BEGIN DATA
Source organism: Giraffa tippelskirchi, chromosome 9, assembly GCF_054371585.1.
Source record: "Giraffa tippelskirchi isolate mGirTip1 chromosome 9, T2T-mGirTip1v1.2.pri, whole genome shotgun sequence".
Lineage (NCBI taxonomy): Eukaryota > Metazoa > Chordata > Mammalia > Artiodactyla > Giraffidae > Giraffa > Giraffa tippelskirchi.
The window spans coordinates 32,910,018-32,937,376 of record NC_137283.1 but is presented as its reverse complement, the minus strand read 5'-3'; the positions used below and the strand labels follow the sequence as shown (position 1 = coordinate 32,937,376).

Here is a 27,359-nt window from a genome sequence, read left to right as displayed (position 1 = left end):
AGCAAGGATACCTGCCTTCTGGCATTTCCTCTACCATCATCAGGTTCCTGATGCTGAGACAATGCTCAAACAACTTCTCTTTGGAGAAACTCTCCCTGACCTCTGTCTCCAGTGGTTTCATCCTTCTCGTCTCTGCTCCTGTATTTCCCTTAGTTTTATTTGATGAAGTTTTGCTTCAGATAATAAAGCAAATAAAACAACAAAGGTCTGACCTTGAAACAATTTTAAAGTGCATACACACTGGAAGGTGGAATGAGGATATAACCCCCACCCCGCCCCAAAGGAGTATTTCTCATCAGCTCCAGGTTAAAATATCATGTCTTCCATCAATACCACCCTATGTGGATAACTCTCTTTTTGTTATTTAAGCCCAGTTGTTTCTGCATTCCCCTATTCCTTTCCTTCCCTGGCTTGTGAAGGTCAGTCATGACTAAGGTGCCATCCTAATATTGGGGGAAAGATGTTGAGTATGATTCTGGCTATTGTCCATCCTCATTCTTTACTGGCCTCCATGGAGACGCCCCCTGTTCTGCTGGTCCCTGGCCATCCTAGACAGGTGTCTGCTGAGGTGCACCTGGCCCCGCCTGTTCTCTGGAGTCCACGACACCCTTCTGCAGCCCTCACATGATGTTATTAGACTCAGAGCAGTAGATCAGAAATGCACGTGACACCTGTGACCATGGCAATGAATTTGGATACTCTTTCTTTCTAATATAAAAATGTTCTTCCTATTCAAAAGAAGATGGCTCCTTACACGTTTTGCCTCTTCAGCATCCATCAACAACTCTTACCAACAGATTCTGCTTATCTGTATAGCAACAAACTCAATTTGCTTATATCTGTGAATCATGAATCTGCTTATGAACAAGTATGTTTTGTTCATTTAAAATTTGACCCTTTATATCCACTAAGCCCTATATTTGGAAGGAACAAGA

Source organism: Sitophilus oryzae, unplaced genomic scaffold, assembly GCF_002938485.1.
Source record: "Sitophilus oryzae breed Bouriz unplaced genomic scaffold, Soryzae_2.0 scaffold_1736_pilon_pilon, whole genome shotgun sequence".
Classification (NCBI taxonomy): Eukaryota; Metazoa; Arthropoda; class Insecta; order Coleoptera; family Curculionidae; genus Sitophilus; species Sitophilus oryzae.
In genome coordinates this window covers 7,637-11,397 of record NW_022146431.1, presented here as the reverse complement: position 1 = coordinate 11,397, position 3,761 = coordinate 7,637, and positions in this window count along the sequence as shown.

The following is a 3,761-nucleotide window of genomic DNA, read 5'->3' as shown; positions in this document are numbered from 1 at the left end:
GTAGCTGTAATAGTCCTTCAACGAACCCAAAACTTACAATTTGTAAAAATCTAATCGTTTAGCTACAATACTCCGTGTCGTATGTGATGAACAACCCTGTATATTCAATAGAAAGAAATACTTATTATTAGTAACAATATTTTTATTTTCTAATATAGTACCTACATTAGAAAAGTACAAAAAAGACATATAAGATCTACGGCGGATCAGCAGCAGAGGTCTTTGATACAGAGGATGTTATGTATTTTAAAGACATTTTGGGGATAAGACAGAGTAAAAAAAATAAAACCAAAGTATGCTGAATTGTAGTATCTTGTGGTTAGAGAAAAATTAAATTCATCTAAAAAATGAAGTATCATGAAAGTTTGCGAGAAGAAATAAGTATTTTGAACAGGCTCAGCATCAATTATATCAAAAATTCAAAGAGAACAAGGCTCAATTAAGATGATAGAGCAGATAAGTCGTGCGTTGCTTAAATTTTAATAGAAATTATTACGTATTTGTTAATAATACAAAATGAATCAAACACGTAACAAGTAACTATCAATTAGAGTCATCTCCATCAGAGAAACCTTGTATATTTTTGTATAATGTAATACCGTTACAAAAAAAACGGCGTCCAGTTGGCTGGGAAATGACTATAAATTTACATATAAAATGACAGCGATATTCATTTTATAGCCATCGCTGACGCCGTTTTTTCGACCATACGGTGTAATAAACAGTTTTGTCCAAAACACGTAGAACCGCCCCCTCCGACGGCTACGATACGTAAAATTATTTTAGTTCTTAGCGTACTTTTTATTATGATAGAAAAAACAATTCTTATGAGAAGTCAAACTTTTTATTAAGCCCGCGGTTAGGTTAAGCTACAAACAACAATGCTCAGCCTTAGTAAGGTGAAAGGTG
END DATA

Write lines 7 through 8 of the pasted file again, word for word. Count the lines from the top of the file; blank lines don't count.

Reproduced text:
Source organism: Sitophilus oryzae, unplaced genomic scaffold, assembly GCF_002938485.1.
Source record: "Sitophilus oryzae breed Bouriz unplaced genomic scaffold, Soryzae_2.0 scaffold_1736_pilon_pilon, whole genome shotgun sequence".